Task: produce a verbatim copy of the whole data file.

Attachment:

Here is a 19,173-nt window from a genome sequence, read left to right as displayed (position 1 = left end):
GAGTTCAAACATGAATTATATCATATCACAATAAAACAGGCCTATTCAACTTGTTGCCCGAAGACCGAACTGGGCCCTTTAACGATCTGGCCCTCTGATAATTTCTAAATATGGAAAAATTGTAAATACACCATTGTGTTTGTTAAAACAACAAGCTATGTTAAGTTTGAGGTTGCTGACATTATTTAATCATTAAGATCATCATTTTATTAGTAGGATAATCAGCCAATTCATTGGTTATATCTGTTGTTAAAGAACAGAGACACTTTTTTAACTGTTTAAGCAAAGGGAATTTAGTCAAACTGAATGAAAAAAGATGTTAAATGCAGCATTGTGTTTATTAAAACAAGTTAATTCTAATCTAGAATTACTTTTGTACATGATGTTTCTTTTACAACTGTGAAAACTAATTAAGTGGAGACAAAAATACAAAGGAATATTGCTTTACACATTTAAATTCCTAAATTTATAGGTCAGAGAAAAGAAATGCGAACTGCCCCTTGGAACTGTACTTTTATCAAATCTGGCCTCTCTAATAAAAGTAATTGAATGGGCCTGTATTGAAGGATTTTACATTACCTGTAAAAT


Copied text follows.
Here is a 19,173-nt window from a genome sequence, read left to right as displayed (position 1 = left end):
GAGTTCAAACATGAATTATATCATATCACAATAAAACAGGCCTATTCAACTTGTTGCCCGAAGACCGAACTGGGCCCTTTAACGATCTGGCCCTCTGATAATTTCTAAATATGGAAAAATTGTAAATACACCATTGTGTTTGTTAAAACAACAAGCTATGTTAAGTTTGAGGTTGCTGACATTATTTAATCATTAAGATCATCATTTTATTAGTAGGATAATCAGCCAATTCATTGGTTATATCTGTTGTTAAAGAACAGAGACACTTTTTTAACTGTTTAAGCAAAGGGAATTTAGTCAAACTGAATGAAAAAAGATGTTAAATGCAGCATTGTGTTTATTAAAACAAGTTAATTCTAATCTAGAATTACTTTTGTACATGATGTTTCTTTTACAACTGTGAAAACTAATTAAGTGGAGACAAAAATACAAAGGAATATTGCTTTACACATTTAAATTCCTAAATTTATAGGTCAGAGAAAAGAAATGCGAACTGCCCCTTGGAACTGTACTTTTATCAAATCTGGCCTCTCTAATAAAAGTAATTGAATGGGCCTGTATTGAAGGATTTTACATTACCTGTAAAAT